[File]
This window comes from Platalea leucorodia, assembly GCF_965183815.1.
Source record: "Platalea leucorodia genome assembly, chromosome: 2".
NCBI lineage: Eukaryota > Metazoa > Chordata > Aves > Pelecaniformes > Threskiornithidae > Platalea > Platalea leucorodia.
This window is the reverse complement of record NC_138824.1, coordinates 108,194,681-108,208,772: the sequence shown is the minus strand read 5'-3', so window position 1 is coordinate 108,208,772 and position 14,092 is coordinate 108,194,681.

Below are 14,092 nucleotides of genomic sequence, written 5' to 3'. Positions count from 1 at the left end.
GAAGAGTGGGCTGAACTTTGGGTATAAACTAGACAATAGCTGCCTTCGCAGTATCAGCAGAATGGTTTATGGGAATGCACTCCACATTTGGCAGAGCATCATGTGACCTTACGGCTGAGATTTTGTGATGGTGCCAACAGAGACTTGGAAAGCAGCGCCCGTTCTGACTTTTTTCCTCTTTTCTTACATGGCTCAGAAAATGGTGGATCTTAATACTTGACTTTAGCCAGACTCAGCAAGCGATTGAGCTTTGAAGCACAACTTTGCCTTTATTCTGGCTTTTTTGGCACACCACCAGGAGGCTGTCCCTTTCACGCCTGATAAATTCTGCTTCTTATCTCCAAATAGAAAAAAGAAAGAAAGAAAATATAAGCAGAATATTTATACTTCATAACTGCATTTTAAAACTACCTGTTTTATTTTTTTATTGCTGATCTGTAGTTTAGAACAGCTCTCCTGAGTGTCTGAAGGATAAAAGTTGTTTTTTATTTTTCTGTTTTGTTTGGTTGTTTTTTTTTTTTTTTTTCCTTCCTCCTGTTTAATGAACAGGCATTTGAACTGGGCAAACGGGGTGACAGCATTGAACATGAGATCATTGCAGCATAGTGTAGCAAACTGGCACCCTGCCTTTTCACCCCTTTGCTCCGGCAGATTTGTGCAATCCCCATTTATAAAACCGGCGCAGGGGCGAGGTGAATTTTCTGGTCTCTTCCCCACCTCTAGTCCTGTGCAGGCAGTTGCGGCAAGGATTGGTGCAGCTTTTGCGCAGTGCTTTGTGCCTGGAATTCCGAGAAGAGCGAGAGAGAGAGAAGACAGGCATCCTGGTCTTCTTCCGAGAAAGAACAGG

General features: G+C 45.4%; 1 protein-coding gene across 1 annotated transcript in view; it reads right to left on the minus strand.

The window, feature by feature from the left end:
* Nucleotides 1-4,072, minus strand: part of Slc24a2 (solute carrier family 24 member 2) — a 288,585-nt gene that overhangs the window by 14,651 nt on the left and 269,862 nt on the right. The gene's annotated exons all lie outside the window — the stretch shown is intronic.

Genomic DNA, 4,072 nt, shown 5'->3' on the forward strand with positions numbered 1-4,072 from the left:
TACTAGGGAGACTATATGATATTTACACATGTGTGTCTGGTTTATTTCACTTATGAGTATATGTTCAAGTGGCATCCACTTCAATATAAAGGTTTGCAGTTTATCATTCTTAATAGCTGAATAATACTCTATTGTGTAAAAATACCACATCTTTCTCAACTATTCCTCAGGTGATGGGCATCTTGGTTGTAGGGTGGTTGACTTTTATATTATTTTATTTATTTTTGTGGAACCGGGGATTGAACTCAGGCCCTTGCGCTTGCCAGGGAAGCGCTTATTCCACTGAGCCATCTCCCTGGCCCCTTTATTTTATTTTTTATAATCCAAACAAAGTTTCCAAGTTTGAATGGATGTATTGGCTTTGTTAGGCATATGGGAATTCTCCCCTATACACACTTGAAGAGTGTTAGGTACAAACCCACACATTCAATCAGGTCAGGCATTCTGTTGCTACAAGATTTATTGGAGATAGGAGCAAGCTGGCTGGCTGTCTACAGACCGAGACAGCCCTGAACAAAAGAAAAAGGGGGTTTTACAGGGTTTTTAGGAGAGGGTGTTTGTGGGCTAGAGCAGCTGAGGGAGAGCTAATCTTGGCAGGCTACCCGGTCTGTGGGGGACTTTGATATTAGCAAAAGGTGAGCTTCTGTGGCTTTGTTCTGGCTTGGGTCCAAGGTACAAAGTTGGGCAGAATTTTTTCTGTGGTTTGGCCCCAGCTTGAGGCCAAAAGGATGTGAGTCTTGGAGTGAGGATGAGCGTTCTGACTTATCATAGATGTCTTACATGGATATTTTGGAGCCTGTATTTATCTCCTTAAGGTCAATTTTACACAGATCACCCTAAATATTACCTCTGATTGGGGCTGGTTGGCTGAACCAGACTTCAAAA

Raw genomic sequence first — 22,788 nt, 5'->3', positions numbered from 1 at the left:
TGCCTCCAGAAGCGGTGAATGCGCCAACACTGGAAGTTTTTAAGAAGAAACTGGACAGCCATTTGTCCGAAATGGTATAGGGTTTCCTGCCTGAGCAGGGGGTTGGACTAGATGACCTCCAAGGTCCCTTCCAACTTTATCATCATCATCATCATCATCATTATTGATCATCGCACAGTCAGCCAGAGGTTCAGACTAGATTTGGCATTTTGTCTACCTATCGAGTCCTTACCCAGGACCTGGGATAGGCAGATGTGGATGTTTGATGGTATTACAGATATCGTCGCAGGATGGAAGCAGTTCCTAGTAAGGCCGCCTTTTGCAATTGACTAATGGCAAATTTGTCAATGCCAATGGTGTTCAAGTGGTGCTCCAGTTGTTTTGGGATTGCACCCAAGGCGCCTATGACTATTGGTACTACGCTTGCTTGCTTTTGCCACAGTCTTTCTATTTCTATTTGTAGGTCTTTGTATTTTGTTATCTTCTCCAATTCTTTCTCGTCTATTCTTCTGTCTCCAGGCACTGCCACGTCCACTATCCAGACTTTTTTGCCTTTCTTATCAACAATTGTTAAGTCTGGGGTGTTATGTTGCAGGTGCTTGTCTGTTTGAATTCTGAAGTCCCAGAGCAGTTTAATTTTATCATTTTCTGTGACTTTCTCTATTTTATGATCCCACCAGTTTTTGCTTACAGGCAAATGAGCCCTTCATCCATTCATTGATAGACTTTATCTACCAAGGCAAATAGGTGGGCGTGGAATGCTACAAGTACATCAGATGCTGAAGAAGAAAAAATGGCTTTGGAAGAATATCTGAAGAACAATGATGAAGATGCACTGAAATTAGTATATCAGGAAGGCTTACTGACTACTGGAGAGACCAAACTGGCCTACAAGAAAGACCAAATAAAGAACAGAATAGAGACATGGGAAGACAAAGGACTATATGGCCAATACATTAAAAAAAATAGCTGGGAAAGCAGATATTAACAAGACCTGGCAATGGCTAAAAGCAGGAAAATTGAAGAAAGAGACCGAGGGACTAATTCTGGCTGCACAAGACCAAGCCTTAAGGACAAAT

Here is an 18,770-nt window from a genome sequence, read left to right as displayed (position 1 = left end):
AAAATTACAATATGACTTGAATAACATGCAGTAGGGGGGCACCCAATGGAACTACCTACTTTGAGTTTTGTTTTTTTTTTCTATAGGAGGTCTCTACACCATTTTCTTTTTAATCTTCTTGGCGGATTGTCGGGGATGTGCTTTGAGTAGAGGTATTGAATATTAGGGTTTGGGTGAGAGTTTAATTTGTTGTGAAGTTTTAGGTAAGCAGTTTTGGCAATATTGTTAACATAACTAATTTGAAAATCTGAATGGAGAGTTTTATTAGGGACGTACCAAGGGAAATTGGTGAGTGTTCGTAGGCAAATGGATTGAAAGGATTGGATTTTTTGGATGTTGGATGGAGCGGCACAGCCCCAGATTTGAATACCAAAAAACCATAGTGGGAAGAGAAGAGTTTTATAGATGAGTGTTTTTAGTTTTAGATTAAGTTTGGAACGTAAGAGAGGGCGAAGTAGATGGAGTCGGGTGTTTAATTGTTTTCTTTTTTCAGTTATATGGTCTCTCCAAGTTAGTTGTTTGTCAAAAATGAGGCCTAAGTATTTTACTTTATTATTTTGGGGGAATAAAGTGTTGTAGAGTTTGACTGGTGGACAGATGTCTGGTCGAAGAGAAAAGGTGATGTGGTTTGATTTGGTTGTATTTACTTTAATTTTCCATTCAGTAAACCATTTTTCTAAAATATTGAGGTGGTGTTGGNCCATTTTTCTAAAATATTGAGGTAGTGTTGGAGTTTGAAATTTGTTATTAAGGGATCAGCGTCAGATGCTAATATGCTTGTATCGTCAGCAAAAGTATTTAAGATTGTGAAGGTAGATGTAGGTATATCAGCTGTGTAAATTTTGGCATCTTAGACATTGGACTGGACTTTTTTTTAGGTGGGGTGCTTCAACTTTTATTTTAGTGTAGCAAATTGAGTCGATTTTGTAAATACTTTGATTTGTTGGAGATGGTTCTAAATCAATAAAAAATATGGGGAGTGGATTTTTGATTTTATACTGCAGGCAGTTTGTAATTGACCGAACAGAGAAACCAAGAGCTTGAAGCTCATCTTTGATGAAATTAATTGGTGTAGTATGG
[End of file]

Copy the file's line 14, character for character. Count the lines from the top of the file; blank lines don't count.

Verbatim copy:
Here is an 18,770-nt window from a genome sequence, read left to right as displayed (position 1 = left end):